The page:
Bitcoin founder Satoshi Nakamoto identified

News from Pimlico is that Satoshi Nakamoto has been identified by writer, libertarian and comedian Dominic Frisby, although suspiciously you must buy his book to find out who it is.

The big news item was that Frisby reckons he has cracked the identity of the founding genius of Bitcoin, a mysterious figure who is currently only known by a Japanese alias. Who is he? Read my Bitcoin book, said Frisby. This will be available some time around late spring or early summer, and I will keep Samizdata posted.

Simon Gibbs

Simon is a London based IT contractor and the proprietor of Libertarian Home. Working with logic and cause-and-effect each day he was naturally attracted to nerdy libertarianism and later to harshly logical Objectivism. Find him on Google+ 

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  3 comments for “Bitcoin founder Satoshi Nakamoto identified

  1. Paul Marks
    Mar 5, 2014 at 1:52 pm

    Well at least the book is a physical object (at least one hopes so) so even if its claims are false the book will still have some uses (door stop, weapon to hit people, fuel for the fire…..) , by the way how does this “only those who read my book will know” thing work?

    Is it like the play “The Mouse Trap” where each audience (each night) promises not to reveal the ending of the play?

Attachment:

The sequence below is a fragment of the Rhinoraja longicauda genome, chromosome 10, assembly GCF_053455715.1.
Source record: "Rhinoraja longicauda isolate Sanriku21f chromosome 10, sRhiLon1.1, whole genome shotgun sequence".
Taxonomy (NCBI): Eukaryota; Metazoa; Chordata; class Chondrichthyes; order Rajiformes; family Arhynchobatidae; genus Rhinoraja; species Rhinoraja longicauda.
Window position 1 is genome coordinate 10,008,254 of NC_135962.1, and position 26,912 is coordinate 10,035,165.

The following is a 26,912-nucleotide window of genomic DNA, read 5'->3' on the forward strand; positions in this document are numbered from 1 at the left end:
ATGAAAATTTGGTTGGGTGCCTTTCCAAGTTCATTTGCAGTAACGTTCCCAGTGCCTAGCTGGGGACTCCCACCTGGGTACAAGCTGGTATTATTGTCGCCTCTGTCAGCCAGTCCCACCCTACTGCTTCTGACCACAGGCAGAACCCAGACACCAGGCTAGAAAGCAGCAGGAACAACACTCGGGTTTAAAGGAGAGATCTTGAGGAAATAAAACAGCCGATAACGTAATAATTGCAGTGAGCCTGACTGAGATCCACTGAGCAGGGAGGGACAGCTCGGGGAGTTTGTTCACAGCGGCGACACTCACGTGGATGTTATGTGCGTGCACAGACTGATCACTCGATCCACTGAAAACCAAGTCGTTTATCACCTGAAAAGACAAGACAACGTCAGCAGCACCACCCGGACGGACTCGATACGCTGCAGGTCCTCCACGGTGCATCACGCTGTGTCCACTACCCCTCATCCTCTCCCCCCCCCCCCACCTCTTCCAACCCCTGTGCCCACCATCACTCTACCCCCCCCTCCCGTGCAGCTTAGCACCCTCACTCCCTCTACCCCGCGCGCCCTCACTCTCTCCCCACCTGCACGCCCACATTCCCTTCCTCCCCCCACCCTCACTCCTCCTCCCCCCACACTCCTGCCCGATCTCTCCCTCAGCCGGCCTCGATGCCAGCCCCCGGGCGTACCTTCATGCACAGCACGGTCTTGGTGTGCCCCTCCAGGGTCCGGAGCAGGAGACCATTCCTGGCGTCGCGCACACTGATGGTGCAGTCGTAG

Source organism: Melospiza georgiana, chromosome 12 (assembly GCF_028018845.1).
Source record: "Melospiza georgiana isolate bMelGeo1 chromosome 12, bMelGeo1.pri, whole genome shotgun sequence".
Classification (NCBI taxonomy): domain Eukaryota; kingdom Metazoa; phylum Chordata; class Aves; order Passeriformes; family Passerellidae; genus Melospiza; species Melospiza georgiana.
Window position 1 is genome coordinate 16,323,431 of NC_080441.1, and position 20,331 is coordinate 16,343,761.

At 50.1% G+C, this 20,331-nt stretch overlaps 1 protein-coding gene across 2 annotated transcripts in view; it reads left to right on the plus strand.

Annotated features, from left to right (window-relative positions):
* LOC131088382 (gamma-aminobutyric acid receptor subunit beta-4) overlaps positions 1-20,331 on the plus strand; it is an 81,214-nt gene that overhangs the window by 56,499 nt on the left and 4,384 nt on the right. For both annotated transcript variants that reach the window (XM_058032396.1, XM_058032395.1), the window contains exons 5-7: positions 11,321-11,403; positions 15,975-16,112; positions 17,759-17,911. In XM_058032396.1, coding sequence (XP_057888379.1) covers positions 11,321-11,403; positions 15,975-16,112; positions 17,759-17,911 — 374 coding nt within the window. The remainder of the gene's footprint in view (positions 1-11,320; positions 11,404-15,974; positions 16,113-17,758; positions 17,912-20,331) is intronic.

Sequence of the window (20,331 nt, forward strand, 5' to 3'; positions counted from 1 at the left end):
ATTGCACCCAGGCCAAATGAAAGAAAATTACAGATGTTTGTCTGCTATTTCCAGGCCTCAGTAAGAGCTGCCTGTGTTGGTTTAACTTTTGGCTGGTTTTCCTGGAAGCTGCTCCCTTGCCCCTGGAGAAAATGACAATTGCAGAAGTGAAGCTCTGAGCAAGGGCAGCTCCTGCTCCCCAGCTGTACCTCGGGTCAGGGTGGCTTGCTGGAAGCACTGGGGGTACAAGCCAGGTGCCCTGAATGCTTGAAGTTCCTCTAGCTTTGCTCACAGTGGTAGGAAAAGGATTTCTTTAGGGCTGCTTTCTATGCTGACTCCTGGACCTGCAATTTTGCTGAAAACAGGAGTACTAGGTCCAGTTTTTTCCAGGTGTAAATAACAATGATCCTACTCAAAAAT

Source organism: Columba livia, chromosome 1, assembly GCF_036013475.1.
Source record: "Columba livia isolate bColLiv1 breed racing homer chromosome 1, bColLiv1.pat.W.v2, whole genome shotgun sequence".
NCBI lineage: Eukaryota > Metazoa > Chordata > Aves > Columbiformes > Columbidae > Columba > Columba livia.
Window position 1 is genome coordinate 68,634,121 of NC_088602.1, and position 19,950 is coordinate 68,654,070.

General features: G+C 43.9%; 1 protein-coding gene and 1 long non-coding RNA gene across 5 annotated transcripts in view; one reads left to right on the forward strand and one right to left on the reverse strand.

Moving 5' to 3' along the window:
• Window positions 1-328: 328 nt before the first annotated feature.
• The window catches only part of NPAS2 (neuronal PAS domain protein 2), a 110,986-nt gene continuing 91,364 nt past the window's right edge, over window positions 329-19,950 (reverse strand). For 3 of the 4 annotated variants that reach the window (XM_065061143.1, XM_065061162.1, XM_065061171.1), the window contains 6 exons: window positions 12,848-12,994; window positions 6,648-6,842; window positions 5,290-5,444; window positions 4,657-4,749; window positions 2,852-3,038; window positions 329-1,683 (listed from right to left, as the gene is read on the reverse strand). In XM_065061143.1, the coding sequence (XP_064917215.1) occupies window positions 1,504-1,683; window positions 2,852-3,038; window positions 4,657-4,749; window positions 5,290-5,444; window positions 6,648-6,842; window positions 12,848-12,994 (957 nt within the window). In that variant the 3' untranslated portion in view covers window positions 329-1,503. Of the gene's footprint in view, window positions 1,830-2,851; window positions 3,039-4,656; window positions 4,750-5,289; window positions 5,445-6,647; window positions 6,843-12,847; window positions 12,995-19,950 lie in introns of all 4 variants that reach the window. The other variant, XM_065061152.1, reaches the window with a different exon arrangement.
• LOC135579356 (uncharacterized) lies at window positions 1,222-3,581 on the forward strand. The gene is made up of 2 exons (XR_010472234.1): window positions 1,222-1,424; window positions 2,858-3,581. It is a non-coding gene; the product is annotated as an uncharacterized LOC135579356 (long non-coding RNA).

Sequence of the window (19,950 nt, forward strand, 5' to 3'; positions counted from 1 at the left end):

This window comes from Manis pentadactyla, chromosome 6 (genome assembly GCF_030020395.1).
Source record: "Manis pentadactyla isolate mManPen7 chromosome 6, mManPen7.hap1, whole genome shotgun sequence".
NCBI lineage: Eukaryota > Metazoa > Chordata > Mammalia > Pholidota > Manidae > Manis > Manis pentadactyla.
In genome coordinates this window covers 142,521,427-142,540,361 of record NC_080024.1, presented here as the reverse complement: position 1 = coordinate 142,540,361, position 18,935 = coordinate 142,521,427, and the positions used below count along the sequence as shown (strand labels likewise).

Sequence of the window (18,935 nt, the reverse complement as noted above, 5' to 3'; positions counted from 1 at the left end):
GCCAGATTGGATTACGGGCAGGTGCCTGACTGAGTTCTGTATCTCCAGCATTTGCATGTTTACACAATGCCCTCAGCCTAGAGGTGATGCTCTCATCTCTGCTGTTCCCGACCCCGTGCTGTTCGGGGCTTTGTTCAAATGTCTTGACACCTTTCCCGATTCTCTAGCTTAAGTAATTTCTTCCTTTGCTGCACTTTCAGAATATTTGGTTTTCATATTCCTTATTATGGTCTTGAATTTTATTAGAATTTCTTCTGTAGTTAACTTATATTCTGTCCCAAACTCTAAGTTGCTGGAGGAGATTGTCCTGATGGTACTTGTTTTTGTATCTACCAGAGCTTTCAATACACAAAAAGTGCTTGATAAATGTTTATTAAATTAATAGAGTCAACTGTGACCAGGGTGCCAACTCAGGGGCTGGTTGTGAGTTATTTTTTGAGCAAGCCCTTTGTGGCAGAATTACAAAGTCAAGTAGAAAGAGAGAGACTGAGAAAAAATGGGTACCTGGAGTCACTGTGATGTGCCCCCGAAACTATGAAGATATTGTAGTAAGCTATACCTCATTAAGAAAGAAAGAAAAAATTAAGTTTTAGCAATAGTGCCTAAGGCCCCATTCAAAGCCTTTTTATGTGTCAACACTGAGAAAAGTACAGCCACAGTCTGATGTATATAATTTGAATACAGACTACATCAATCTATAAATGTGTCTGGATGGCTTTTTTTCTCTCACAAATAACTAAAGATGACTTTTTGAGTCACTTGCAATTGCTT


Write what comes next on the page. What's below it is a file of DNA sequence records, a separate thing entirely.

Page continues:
2. Mar 5, 2014 at 11:04 pm

    Once the book gets published, you surely won’t have to buy it to find this titbit out. I suspect it may be more a matter of timing the story to coincide with the launch of the book, and attract attention to it. Few will buy it for this one piece of info. But many may buy the book once this story has alerted them to it, and maybe to learn not just who the guy is, but how Frisby thinks he worked this out and to see if they think he is persuasive.

  3. Mar 6, 2014 at 12:32 pm

    The principle of something-for-nothing (of money that just appears – that is not some commodity that actually has non monetary uses) is an ancient one.

    The only difference with BC (compared to ideas for previous non commodity “currencies”) is that it is claimed that there is a mathematical limit to it.

    This is actually a GOOD thing.

    It is not enough – but, as far as it goes, a mathematical limit on a non commodity “currency” is a GOOD thing.

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